We headed for the Cotswolds. I had a sci-fi convention to attend in Bristol and I need no further excuse.

But that was the end of October, early November. Today is 29th November, so why only talk about it now? Well, I’ve had a project. I’ve been preoccupied with NaNoWriMo.

What is NaNoWriMo?
It’s short for National Novel Writing Month and it comes around every November, and it is a kind of challenge, to write a fifty thousand word novel in the thirty days of November. It’s supported by websites and a buddy network and graphs. (I can't resist graphs. Graphs plus writing: sign me up.)
Well, I’ve never tried NaNoWriMo before. It’s been on the to-do list for years. Maybe this is the year to start. 

“I’m going to try NaNoWriMo,” I said. 
We were in the caravan at Moreton-in-Marsh. Outside was dark, nearly freezing and only five o’clock.
“What’s NaNoWriMo?” said Sarah.
I explained.
“You’re going to write a full novel in November? The whole thing?”
“No. Not a novel. Something else.”
“So…?”
“I can’t write the third Sphere of Influence novel because I need to edit the second book first. The story might change.”
“What are you going to write then?”
Two in a Box.”
And that’s how it started. I’d never intended Travelling in a Box to be a series, but then the book did come to an end in 2001, and I suppose a lot of stuff has happened since then: problems with the old caravan after it started to bend, arrested in Chamonix, losing part of the car in Belgium… and the whole family growing up and moving out thing. Yes, there’s at least one other book there.
So I pulled out the laptop and started, on that dark cold night in Moreton-in-Marsh, two thousand words a day, my target.

And here I am, at the end of November, the proud owner of a NaNoWriMo badge and fifty-thousand words of Two in a Box in the can. I’m not finished yet. I’m guessing another thirty thousand should nail it. But I imagine Two in a Box will be hitting Amazon early in the year. You heard about it here first. More news to follow in the blog.

Okay, so what of Bristol and the Cotswolds?

Loved it! Bristolcon was fabulous, as always. Nothing went wrong with our travel plans. Nothing fell off the car. Nothing broke in the caravan. Didn't need to hunt down any hospital A&Es... Lovely caravan sites, autumn colours were fabulous. Makes a rotten story when that happens, doesn't it? 

So I’ll just tell it in pictures:    
The village of Broadway
Broadway Tower



Saturday, 17 September 2016

Driving Lesson


I'm having to go around in my wife's car at the moment, for reasons I won't go into here.
Last night I came away from our Writers' meeting and found myself nose in to a parking space, in total darkness. It took me a couple of minutes to find the headlamps, but then came problem no. 2. Where is reverse? I know there's a little diagram on the gear stick, but it was dark, and of all the times I've driven my wife's car I've never had to do it in the dark, and I've never had to go backwards. I stirred away with the gearstick, grinding and mashing the gears, trying all the usual places, but I swear, reverse was just not on there. I'm not a mechanical simpleton. I've removed gearboxes and changed clutches in the front street. But this... Well I hope nobody was looking. They'd have seen the door open a crack. They'd have seen a leg sticking out and the car creeping backwards. I reversed out like driving a kid's pedal car. Oh the humiliation!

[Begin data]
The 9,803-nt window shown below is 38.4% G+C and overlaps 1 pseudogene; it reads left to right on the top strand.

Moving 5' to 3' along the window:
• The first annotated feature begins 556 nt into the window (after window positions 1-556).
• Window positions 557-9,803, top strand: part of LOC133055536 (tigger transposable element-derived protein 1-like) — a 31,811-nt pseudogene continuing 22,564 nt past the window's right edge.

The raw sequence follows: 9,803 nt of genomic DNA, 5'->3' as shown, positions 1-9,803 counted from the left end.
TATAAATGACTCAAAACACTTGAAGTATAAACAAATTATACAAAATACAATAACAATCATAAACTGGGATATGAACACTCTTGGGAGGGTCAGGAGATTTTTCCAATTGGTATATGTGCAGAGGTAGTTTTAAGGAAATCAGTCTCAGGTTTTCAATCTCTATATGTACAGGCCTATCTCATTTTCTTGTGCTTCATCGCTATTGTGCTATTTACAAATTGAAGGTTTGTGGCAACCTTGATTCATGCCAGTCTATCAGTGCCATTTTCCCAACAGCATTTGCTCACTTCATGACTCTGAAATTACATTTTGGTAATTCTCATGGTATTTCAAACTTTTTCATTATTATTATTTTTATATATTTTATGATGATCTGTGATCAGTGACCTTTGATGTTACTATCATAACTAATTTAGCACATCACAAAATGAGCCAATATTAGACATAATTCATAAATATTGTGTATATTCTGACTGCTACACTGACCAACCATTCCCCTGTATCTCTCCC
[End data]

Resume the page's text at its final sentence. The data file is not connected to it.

Yeah, I found where reverse was, this morning. It wasn't there last night, though. I swear.

Wednesday, 31 August 2016

Feast of Lanterns

Back home from the National Feast of Lanterns, the Camping and Caravanning Club's annual bash to celebrate the end of the camping season.
Had a brilliant weekend that finished with a rousing Last Night of the Proms Concert, delivered by the club band and the Malvern Male Voice Choir. A brilliant party atmosphere that was a fitting closer to to the weekend.

Before that, though, we had trade stands and live music and the part that is my own favourite, the Saturday night torchlight procession and the street scenes. This is were caravan form up in 'streets' and light up their units according to the theme of the weekend. This year the theme was The Movies, and as always there were some fantastic illuminated displays. Forget Blackpool lights, this is where the real action is. Remember this is all done with cardboard and fairy lights and loads of ingenuity. I've taken pictures of a couple of my favourites, but so many displays deserve mentions that it hardly seems fair to show just two.




This is the King Kong scene. It's hard to see it here but the best bit is the expression of surprise on the monkey's face.


I had to include this. First Encounters of the Third Kind. Atmospheric music, chasing lights, and the way the light cast a shadow of the aliens was just brilliant.




So next year the NFOL is off to Sussex and we plan to be there again. Can't wait.

Tuesday, 9 August 2016

The R(h)oss-on-Something Collection

We seem to have been doing a spot of Rhos bagging. Four in four months in fact. In May we visited Rhos-on-Sea, one of our favourite weekend getaways, with South Lancs DA. Then in June we spent a week at Rhosson Ganol, near St Davids for seaside holiday no.1.
Peace and quiet beside the River Wye.
In July we took seaside holiday No.2 in Weymouth, but broke the journey home with a stay at Ross-on-Wye, in the company of the friendly folk of East Worcestershire DA.


This was an insanely quiet spot. At night we lay in bed and listened to the sound of the fish jumping in the river.

Then, this last weekend we returned to Rhos-on-Sea, to Dinarth Hall Farm. This time our hosts were the East and West Yorkshire British Caravanners' Club.